Options include the Luxury, xLine and M Sport equipment lines that have different wheel designs (up to 20 inches), color schemes, and trim and upholstery types. The M Sport also includes sport front seats and shift paddles for the transmission.

Other bundled options include the Premium package for all but the 50i (keyless ignition and entry, four-zone climate control and satellite radio) and the Luxury Seating package (multicontour front seats with ventilation).

The Driver Assistance package adds a variety of driver safety aids, and you can get even more with the Driver Assistance Plus package. The Dynamic Handling package for xDrive models adds adaptive dampers, a rear air suspension and a body-roll mitigation feature for improved road holding. The Lighting package bundles upgraded adaptive LED headlights and automatic high-beam headlight control.

Other options for the BMW X5 include Apple CarPlay, a 16-speaker Bang & Olufsen surround-sound audio system, upgraded or extended leather upholstery, upgraded interior trim and manual sunshades for the rear windows. All X5s except the hybrid can be equipped with second-row comfort seats (with fore/aft and recline adjustment) and a third-row seat (includes the rear air suspension). You can also order a rear-seat entertainment system and a night-vision camera system.

Trim tested

Each vehicle typically comes in multiple versions that are fundamentally similar. The ratings in this review are based on our full test of the 2014 BMW X5 (turbo 3.0L inline-6 | 8-speed automatic | AWD).

NOTE: Since this test was conducted, the current X5 has received minor revisions, including changes to the infotainment unit and a shuffling of options and trims structure. Our findings remain broadly applicable to this year's X5.

Edmunds Scorecard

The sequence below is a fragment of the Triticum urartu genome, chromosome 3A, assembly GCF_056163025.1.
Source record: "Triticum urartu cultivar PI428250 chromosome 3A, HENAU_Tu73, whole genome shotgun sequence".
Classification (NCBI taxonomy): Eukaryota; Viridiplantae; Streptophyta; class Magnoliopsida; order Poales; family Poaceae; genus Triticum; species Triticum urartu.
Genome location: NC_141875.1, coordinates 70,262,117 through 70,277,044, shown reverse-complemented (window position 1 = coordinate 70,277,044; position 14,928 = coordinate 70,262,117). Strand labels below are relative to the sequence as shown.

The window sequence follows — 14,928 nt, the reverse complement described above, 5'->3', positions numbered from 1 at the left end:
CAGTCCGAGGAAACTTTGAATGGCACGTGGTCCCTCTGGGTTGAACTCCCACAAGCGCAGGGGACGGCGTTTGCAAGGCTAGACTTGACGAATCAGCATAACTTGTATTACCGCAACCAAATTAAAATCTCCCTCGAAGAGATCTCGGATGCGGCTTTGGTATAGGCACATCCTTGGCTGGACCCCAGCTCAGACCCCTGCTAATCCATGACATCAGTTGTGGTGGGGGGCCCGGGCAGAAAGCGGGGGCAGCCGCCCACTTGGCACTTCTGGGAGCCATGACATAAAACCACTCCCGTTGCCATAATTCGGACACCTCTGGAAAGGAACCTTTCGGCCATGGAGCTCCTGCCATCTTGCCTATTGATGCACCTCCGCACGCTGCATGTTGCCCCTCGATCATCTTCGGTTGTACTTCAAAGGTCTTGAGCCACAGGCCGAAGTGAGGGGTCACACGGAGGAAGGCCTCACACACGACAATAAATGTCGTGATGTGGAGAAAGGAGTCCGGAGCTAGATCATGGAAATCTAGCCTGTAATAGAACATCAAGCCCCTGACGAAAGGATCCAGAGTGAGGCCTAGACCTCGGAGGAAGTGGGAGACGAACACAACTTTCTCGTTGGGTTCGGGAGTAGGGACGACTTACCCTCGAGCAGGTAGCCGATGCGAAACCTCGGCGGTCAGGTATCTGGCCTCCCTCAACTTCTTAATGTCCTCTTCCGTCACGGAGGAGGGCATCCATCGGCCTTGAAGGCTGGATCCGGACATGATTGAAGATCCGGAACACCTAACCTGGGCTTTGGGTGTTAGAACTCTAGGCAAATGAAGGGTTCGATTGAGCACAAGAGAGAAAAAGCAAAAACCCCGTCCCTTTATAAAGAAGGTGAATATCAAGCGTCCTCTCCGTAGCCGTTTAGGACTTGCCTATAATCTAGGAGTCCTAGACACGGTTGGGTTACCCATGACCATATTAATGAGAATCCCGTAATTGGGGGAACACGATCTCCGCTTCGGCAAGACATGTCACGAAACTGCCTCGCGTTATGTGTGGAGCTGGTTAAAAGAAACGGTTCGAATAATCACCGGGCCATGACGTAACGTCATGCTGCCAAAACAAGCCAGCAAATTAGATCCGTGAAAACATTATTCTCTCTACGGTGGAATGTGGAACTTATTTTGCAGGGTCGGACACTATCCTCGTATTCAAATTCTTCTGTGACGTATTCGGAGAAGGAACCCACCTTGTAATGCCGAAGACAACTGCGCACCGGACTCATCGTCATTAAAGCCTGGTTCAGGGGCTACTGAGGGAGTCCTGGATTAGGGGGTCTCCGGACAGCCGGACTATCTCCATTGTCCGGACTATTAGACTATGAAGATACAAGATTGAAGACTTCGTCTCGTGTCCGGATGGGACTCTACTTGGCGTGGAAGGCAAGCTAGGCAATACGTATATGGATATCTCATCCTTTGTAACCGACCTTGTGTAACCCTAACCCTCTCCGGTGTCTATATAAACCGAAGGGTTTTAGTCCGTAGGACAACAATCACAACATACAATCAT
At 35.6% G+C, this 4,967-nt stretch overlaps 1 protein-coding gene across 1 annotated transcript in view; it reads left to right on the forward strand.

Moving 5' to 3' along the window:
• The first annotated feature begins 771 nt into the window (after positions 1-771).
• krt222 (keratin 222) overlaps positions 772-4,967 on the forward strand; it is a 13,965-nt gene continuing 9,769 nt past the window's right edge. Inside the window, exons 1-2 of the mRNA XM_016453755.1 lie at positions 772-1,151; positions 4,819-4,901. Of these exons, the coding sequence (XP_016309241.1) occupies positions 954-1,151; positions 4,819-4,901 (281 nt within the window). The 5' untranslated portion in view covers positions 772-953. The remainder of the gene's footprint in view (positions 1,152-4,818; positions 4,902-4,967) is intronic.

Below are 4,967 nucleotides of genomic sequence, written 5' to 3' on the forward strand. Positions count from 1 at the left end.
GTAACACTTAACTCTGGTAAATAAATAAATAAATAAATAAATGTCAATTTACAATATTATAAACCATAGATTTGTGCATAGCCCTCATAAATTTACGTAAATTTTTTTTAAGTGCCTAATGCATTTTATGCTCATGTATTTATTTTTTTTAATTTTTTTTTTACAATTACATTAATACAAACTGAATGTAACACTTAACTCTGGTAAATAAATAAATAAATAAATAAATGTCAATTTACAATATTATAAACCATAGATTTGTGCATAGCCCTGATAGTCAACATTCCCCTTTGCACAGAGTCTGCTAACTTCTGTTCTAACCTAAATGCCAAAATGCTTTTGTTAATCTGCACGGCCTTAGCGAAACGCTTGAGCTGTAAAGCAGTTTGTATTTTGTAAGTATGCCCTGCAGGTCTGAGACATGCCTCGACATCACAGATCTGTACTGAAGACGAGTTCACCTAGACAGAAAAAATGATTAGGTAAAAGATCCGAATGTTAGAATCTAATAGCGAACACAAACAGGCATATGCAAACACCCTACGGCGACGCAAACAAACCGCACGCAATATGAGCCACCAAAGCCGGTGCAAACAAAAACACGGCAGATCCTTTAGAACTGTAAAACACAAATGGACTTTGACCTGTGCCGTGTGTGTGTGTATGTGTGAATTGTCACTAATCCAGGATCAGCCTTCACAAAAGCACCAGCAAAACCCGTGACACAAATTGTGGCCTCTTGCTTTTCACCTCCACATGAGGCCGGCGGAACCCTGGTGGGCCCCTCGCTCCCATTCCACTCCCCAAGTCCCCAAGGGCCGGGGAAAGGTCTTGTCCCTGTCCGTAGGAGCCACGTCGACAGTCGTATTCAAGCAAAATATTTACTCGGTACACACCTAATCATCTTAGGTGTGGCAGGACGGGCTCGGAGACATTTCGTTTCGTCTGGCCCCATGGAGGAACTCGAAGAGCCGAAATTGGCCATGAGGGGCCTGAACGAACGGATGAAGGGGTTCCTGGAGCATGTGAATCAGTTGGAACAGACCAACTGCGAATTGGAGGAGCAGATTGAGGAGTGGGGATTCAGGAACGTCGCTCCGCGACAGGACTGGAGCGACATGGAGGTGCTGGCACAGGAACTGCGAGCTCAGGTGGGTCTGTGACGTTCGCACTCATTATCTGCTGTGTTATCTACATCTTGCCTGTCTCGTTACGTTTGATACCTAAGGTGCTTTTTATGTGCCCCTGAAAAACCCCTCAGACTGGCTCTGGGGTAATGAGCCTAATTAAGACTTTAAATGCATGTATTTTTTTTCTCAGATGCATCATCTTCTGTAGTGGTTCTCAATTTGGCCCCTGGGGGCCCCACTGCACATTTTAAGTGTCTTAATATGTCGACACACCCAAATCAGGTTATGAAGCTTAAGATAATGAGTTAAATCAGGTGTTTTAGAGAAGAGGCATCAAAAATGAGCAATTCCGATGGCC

Overall8.3 / 10


9.0 / 10

Acceleration9.0 / 10
Braking8.5 / 10
Steering8.0 / 10
Handling8.0 / 10
Drivability9.5 / 10


8.5 / 10

Seat comfort9.5 / 10
Ride comfort8.5 / 10
Noise & vibration6.5 / 10


8.0 / 10

Ease of use9.0 / 10
Getting in/getting out5.5 / 10
Roominess8.5 / 10
Visibility8.0 / 10
Quality9.5 / 10


Surprising agility and strong, willing engine choices competently move this heavy SUV around. We tested the base turbocharged six-cylinder version in this rating and found it more than adequate.


The 300-hp turbocharged inline six-cylinder engine is smooth and refined and has plenty of torque. There is some slight throttle hesitation from a stop. Shifts from the automatic transmission are similarly smooth.


Adequately firm pedal is easy to modulate in driving around town. Its stopping ability in a panic situation is limited less by its brakes and more by its all-season tires.


The precise steering doesn't necessarily tell you about every divot in the road, but it doesn't feel synthetic either. Effort is substantial but not off-putting at parking lot speeds.


A heavy vehicle at 4,836 pounds, the X5 manages to get around corners feeling sharp-footed, never ponderous. Capable and confidence-inspiring. Our test car was equipped with the optional Dynamic Damper system.


It's hard to fault the X5 for its driving dynamics, given its class of vehicle. This is an accomplished machine that sweats the details of the primary driving controls.